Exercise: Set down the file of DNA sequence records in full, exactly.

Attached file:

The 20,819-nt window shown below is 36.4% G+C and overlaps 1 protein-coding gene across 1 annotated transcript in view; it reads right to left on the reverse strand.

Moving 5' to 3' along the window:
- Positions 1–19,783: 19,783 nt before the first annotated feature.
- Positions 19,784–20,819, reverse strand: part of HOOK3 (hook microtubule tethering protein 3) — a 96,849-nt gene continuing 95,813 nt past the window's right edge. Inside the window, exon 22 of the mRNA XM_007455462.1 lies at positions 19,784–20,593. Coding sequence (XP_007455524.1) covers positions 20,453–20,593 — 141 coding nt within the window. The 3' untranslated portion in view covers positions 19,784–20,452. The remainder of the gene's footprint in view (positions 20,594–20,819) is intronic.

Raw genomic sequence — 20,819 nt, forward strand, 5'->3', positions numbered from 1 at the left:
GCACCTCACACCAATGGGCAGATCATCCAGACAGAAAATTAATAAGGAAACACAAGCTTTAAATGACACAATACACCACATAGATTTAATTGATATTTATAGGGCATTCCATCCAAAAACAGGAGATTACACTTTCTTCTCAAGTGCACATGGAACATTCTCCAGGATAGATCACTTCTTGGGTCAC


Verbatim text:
The 20,819-nt window shown below is 36.4% G+C and overlaps 1 protein-coding gene across 1 annotated transcript in view; it reads right to left on the reverse strand.

Moving 5' to 3' along the window:
- Positions 1–19,783: 19,783 nt before the first annotated feature.
- Positions 19,784–20,819, reverse strand: part of HOOK3 (hook microtubule tethering protein 3) — a 96,849-nt gene continuing 95,813 nt past the window's right edge. Inside the window, exon 22 of the mRNA XM_007455462.1 lies at positions 19,784–20,593. Coding sequence (XP_007455524.1) covers positions 20,453–20,593 — 141 coding nt within the window. The 3' untranslated portion in view covers positions 19,784–20,452. The remainder of the gene's footprint in view (positions 20,594–20,819) is intronic.

Raw genomic sequence — 20,819 nt, forward strand, 5'->3', positions numbered from 1 at the left:
GCACCTCACACCAATGGGCAGATCATCCAGACAGAAAATTAATAAGGAAACACAAGCTTTAAATGACACAATACACCACATAGATTTAATTGATATTTATAGGGCATTCCATCCAAAAACAGGAGATTACACTTTCTTCTCAAGTGCACATGGAACATTCTCCAGGATAGATCACTTCTTGGGTCAC